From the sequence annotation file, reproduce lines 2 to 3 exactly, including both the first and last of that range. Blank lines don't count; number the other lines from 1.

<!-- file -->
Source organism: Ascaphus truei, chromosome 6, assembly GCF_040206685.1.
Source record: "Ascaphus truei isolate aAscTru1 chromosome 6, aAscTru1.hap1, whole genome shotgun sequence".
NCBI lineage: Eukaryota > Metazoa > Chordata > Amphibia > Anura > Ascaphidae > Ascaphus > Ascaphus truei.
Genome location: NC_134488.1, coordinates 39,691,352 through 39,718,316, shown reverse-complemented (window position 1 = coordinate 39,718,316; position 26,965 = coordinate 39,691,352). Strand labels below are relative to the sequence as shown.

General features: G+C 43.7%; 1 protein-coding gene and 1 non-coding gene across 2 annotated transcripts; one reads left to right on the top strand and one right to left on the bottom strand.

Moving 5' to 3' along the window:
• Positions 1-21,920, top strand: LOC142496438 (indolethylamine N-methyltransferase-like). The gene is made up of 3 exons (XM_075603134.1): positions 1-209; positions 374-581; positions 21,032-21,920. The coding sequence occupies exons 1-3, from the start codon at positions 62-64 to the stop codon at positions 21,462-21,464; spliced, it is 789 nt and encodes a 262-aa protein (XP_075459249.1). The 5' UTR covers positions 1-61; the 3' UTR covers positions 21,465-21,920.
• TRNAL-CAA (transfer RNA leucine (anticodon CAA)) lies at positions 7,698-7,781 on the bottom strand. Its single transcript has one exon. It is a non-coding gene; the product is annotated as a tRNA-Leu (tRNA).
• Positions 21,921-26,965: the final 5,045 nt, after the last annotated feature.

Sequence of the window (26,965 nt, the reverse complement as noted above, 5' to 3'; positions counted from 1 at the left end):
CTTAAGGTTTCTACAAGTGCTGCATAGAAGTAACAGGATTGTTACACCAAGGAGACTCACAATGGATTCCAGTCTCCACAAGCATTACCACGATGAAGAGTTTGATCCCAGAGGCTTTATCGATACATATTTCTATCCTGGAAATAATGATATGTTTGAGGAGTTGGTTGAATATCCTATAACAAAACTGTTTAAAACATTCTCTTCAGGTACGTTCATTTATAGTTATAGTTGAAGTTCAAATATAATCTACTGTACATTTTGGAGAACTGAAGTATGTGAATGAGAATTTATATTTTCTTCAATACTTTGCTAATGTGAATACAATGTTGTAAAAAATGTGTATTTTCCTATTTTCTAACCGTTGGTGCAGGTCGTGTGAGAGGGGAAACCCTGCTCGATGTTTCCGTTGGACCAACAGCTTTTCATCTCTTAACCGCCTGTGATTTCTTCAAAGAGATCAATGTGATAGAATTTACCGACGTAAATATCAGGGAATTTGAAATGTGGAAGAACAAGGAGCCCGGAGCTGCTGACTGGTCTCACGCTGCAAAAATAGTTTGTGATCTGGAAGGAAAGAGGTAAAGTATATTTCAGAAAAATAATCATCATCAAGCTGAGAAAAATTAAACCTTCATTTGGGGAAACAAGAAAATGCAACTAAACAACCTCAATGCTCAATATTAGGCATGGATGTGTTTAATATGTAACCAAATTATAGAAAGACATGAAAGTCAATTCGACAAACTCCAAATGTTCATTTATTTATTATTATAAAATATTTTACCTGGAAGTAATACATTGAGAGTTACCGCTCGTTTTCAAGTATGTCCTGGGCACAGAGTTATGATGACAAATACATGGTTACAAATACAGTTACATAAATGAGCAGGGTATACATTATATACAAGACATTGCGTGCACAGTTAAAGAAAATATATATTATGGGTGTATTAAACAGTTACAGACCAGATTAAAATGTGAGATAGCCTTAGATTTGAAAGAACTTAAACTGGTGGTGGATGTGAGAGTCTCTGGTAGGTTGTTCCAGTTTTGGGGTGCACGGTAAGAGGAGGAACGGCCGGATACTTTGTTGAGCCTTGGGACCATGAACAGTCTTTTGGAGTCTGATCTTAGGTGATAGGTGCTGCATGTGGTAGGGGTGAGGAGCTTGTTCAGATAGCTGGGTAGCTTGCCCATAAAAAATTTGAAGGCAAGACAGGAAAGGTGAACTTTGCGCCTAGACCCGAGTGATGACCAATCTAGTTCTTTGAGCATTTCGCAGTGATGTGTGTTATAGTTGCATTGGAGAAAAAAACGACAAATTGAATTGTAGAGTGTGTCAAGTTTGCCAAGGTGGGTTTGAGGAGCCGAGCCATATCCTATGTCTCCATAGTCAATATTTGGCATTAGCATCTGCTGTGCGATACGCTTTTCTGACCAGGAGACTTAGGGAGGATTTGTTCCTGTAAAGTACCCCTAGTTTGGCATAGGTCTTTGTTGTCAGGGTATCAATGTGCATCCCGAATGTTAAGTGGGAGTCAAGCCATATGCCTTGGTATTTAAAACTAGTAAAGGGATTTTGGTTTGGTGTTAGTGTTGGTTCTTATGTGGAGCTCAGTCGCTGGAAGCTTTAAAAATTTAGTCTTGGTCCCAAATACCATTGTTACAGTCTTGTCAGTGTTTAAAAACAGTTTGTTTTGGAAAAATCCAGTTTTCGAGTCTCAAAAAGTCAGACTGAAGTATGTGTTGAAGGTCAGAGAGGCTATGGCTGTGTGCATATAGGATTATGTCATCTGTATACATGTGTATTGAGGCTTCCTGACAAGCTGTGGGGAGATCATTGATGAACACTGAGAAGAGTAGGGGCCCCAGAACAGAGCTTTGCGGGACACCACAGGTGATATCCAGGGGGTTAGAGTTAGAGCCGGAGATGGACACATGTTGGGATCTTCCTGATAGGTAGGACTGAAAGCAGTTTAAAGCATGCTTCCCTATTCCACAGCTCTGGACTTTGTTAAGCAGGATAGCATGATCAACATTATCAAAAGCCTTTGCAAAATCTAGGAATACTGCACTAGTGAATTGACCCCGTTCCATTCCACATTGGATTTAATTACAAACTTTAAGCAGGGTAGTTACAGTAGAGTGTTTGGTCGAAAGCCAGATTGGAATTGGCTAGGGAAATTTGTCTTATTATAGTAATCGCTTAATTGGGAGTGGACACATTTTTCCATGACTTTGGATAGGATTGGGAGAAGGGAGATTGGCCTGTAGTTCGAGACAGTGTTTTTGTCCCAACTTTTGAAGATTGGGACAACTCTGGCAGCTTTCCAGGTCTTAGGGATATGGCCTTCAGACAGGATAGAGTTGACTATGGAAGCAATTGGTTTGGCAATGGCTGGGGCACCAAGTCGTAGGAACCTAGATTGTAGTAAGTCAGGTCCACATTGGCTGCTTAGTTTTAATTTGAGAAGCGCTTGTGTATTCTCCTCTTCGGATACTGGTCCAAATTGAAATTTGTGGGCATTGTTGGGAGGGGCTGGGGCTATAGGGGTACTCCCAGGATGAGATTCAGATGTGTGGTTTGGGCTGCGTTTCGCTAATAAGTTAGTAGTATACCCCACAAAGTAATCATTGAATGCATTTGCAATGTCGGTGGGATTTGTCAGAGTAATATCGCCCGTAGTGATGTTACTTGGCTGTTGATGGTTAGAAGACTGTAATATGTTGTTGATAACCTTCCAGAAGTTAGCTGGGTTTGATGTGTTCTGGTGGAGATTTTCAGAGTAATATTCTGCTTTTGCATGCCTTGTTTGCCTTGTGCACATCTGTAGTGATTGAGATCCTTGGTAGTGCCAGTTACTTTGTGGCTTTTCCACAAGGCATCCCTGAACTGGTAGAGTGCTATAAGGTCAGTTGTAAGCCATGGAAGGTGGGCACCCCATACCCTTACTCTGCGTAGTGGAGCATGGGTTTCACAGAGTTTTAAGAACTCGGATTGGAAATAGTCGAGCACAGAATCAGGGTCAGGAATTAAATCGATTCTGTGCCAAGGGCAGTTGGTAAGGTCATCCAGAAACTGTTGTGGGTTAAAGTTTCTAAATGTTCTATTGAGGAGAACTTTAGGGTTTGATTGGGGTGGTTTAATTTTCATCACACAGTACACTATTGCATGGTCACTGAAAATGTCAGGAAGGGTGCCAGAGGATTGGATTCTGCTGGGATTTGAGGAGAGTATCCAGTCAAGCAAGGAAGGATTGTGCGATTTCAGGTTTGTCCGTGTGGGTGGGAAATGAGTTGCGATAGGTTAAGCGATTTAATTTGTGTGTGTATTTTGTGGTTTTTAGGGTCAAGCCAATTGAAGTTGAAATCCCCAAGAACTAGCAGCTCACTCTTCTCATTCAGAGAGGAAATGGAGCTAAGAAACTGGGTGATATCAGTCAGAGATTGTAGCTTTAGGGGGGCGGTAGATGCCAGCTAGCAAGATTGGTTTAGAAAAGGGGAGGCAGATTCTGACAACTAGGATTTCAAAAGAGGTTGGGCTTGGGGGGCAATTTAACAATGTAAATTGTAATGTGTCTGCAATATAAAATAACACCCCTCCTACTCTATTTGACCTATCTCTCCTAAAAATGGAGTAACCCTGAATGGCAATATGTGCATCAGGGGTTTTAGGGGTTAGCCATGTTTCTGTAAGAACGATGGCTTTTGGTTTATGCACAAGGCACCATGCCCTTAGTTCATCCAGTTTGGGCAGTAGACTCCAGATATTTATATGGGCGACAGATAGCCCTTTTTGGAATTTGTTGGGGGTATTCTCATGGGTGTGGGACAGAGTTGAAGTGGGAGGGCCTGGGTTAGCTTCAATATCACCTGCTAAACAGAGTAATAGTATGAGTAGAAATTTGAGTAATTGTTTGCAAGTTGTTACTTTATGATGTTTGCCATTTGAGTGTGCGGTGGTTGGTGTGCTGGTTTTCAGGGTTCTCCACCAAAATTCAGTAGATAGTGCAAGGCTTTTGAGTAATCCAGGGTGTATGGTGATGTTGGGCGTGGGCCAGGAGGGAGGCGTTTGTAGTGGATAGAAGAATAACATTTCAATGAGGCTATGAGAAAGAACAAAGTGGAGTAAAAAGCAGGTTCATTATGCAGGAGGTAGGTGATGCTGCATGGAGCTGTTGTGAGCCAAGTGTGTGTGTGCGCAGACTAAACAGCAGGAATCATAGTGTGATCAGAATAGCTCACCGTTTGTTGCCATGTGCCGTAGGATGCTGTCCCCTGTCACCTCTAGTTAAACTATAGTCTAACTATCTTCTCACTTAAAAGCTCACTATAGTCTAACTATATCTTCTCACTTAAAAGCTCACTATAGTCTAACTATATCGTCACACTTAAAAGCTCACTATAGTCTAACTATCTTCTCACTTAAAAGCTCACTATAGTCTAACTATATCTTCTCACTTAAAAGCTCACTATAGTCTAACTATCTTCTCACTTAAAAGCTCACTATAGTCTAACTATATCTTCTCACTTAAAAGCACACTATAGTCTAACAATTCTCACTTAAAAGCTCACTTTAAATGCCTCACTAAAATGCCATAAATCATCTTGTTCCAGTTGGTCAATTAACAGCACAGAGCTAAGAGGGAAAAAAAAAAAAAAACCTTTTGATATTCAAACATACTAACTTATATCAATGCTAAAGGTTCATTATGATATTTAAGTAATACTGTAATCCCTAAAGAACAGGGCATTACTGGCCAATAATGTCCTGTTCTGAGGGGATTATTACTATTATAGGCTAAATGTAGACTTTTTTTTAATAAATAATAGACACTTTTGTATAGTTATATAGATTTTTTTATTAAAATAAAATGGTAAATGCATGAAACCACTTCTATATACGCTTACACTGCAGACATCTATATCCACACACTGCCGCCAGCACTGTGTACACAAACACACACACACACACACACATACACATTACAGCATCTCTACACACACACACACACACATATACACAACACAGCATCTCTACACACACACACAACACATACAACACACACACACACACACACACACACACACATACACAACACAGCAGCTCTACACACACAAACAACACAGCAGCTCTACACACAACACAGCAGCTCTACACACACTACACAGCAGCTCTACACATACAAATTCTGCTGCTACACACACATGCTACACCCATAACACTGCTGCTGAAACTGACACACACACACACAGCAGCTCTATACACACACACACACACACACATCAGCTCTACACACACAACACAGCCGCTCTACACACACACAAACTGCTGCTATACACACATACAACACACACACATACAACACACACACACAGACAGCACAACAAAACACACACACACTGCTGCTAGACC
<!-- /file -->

Source record: "Ascaphus truei isolate aAscTru1 chromosome 6, aAscTru1.hap1, whole genome shotgun sequence".
NCBI lineage: Eukaryota > Metazoa > Chordata > Amphibia > Anura > Ascaphidae > Ascaphus > Ascaphus truei.